One way that species adapt to changing climates is by shifting their phenology, or seasonal timing of events. Certain species seem to do that better than others. “There are fairly clear patterns that some of the species introduced from other countries are the most flexible in their ability to get up and go in the spring in advance of native species,” says Theresa Crimmins, assistant director for the USA National Phenology Network which, among other things, runs a widespread citizen science project called Nature’s Notebook to help understand the ways in which seasons are shifting. “That’s one explanation for why some of these introduced species are becoming more dominant.”
The power of adaptation
Many biologists project that climate change will ultimately contribute to a shrinking of biodiversity overall. In some locations, however, the number of species may actually rise, particularly since warmer habitats tend to support richer biodiversity. But some species are more flexible than others, occasionally in surprising ways.
Beever notes that there are three main vehicles for adaptation: evolution, flexibility in terms of morphology or behavior, and the ability to colonize or disperse in different areas.
Already, he says, some fish and amphibians are evolving higher temperature tolerances. Stickleback fish, a family of fish whose evolutionary characteristics lend themselves to study across disciplines, have been able to adapt to temperature changes in less than a couple decades. “We thought that wasn’t even possible, for species with such long generation times,” says Beever.
The ability to change the timing of events may be the most common adaptation. Some birds are shifting their migration patterns, and plants are flowering earlier, as they adapt to shifting seasons. One study that looked at plant species around Concord, Mass., over 150 years, based in part on the detailed records that Henry David Thoreau kept, found that plants, like knotweeds, that were able to track temperature changes and shift seasonal timing had done fairly well, while those that remained more rigid in their timing – including anemones, orchids, and dogwoods – were decreasing in abundance.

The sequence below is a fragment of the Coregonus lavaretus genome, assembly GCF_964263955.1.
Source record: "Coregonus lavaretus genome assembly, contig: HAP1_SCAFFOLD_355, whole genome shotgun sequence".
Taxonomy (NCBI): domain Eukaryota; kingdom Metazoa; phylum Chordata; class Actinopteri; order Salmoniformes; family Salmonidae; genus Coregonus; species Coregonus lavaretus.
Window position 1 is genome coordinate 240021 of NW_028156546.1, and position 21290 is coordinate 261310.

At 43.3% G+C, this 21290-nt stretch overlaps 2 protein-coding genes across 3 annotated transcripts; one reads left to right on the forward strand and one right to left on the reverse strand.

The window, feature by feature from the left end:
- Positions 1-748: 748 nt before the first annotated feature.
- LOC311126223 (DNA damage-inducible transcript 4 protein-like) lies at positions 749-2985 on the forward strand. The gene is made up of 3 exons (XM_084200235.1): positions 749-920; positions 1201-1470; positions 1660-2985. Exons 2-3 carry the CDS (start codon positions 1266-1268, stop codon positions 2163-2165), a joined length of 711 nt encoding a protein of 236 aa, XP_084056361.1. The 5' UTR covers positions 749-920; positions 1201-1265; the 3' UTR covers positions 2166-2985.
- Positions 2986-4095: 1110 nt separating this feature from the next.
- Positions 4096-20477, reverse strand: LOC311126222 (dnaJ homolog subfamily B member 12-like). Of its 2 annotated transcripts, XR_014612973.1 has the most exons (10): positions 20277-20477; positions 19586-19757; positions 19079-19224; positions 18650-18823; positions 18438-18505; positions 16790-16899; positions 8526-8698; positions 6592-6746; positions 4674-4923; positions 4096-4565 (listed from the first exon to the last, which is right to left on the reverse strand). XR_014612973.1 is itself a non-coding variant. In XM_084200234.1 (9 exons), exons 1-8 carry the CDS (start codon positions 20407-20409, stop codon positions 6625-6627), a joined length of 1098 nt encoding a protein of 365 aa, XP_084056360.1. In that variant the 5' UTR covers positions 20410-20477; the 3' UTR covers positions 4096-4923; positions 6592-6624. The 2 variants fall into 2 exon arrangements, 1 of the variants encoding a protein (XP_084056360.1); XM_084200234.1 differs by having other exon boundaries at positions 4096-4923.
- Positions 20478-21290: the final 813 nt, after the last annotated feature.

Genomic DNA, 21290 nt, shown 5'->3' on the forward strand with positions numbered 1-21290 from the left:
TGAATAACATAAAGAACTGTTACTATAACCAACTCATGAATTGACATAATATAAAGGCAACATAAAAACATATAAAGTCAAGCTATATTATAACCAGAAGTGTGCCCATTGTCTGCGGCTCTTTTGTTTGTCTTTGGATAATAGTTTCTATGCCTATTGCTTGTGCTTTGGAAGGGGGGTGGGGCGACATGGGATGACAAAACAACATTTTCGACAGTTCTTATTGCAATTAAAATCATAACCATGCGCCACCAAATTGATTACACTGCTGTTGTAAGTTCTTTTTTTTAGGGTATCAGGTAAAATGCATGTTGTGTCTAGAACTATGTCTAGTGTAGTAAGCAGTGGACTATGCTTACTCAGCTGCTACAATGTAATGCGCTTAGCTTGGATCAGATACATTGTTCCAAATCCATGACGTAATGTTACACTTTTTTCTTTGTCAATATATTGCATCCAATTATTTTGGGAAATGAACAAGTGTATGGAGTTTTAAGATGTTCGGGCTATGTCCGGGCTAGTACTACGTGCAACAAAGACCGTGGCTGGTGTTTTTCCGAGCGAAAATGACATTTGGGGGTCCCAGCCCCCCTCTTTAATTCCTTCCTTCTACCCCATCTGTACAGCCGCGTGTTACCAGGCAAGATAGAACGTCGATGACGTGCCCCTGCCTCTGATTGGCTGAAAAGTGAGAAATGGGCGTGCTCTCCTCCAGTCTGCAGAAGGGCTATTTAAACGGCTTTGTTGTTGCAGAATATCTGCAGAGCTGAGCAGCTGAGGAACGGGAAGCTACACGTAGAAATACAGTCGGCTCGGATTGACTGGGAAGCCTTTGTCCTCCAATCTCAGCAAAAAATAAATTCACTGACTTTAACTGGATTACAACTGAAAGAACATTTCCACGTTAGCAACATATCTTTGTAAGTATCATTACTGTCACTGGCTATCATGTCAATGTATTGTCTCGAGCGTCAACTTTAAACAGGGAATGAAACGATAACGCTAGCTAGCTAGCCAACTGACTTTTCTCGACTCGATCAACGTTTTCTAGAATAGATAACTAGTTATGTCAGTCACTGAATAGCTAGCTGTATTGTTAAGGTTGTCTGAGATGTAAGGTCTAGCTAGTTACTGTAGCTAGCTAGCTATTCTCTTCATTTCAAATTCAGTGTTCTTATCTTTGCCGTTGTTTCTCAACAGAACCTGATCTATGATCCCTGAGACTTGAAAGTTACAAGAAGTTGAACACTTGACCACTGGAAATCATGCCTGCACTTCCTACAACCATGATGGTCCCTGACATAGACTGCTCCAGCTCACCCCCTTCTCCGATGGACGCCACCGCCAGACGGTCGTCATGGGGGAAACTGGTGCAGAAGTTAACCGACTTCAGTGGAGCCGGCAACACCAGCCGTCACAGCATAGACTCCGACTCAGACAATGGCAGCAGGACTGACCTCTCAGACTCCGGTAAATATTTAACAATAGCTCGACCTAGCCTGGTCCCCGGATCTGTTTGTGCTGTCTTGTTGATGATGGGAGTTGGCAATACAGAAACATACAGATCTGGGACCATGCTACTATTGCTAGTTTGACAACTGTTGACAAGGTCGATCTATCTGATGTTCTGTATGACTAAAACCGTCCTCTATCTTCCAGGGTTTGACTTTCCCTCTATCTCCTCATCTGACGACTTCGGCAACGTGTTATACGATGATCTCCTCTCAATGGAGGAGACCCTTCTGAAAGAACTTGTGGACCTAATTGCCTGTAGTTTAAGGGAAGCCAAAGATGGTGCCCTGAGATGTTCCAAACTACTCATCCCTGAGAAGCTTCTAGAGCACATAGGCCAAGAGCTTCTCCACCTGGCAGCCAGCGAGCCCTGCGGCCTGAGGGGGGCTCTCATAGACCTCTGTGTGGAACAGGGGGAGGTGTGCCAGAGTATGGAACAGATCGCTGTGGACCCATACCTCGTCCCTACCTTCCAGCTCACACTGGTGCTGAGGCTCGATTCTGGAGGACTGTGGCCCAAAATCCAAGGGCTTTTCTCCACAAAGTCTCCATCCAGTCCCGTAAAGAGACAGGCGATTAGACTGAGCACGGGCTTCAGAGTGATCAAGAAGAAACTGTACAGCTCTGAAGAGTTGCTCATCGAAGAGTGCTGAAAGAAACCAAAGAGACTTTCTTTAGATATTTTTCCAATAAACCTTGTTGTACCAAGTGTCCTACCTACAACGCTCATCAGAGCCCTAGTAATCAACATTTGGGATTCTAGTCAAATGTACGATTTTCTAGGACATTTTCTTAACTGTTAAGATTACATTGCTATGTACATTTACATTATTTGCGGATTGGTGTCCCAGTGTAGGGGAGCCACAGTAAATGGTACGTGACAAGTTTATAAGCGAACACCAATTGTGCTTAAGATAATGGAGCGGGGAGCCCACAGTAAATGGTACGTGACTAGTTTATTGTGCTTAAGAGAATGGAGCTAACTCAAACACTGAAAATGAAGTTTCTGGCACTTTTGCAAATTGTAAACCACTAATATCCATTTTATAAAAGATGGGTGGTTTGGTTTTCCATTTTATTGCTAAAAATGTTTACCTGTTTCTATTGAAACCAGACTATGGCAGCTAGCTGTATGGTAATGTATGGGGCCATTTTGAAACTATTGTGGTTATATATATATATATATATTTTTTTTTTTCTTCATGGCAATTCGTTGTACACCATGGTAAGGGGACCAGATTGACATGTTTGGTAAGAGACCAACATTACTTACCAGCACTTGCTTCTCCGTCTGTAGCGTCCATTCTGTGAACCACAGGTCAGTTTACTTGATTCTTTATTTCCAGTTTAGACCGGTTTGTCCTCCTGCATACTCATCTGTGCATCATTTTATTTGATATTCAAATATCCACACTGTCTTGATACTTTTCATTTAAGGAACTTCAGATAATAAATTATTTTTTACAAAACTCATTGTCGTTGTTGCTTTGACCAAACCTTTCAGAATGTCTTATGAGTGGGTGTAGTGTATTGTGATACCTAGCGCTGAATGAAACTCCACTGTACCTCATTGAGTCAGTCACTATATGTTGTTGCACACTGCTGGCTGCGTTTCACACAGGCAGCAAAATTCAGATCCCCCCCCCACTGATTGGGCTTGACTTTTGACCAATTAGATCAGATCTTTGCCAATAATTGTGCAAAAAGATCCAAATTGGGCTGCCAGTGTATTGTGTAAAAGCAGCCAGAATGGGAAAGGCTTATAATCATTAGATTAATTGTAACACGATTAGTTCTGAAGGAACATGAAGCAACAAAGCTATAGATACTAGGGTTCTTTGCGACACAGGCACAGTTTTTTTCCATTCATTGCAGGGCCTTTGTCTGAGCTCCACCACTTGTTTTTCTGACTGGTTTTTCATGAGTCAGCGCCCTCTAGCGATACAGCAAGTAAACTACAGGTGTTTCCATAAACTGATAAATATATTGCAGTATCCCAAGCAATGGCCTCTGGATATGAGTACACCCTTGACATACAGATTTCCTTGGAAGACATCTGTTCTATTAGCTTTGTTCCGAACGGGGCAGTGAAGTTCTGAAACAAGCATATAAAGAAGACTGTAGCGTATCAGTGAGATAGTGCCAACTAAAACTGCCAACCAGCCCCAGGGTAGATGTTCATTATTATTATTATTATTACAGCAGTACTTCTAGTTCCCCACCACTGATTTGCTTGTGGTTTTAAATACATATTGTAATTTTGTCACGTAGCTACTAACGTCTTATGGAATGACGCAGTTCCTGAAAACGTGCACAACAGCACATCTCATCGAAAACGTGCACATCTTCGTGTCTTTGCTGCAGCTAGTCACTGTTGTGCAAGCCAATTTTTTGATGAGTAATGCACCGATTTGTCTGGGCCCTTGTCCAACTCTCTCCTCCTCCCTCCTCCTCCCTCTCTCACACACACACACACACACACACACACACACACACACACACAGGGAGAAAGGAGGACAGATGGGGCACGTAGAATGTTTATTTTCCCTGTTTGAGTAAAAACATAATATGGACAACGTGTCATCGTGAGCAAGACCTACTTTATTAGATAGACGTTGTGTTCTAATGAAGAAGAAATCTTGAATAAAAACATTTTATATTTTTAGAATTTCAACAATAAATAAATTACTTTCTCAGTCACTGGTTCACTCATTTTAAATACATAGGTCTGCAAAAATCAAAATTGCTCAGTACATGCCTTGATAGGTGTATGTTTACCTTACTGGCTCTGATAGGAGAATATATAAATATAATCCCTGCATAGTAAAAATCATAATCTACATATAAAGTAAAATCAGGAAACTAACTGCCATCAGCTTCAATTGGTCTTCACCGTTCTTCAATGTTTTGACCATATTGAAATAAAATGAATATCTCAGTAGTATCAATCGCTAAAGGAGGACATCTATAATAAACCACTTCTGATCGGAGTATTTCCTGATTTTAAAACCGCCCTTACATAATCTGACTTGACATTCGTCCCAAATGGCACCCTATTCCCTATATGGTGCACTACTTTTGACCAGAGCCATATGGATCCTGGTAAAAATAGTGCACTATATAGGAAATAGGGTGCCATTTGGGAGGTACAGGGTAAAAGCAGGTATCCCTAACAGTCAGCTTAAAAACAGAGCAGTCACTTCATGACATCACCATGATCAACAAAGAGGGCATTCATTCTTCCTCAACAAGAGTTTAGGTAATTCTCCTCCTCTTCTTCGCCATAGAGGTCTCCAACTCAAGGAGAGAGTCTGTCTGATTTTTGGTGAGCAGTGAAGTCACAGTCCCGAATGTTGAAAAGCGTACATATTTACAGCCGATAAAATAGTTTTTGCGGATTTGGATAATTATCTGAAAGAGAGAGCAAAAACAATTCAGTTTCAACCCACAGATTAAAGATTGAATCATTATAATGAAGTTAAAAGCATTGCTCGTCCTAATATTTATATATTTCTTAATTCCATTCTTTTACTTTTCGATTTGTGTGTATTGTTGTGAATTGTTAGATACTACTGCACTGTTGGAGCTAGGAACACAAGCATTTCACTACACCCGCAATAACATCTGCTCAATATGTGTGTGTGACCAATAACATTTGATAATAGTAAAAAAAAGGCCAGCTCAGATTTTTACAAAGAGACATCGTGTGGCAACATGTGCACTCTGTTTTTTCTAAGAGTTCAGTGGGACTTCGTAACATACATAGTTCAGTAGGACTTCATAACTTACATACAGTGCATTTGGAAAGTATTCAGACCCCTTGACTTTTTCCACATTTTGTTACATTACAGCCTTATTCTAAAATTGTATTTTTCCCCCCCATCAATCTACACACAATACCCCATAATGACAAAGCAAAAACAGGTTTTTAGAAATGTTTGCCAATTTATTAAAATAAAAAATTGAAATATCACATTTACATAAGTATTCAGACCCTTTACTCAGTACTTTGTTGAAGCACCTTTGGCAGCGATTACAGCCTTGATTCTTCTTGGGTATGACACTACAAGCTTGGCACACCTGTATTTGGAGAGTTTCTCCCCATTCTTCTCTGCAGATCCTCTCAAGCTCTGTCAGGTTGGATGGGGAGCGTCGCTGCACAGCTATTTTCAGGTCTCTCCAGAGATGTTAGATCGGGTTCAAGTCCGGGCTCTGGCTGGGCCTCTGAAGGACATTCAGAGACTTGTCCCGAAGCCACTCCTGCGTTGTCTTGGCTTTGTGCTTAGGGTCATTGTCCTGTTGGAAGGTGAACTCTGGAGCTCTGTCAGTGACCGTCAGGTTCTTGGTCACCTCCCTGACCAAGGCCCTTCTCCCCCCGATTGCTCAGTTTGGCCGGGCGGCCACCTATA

And while numerous studies show species shifting their range northward, or higher in altitude, not all plants or animals are able to do so. For polar species dependent on sea ice, for instance, there may not be a good substitute. Alpine species may have a hard time moving to a different range.
Those creatures with perhaps the easiest ability to migrate are ocean species, and researchers say that is already playing out.
“We’re seeing hundreds, if not hundreds of thousands, of species shifting toward higher latitudes,” says Malin Pinsky, an evolutionary biologist at Rutgers who studies marine life. “It’s happening about 10 times faster in the ocean as on land, and it’s largely unseen.”
In the Northeast of the United States, that’s meant rapidly declining Atlantic cod populations – a result both of overfishing and warming ocean temperatures. On the other hand, says Dr. Pinsky, species like black sea bass, summer flounder, and spiny dogfish are now thriving in those areas.
In some cases, he says, these shifts may even have geopolitical ramifications. When mackerel moved north into Icelandic waters, disagreements about how to share the new populations led to a trade war between Iceland and the European Union, says Pinsky, and may have contributed to Iceland’s decision to drop its bid to join the EU.
And he and others emphasize that scientists are only beginning to understand the ways in which these climate-based shifts are playing out, and which species will manage to adapt.
“We are seeing it happen in front of our eyes,” says Pinsky. “And we are just starting to understand what’s going on.”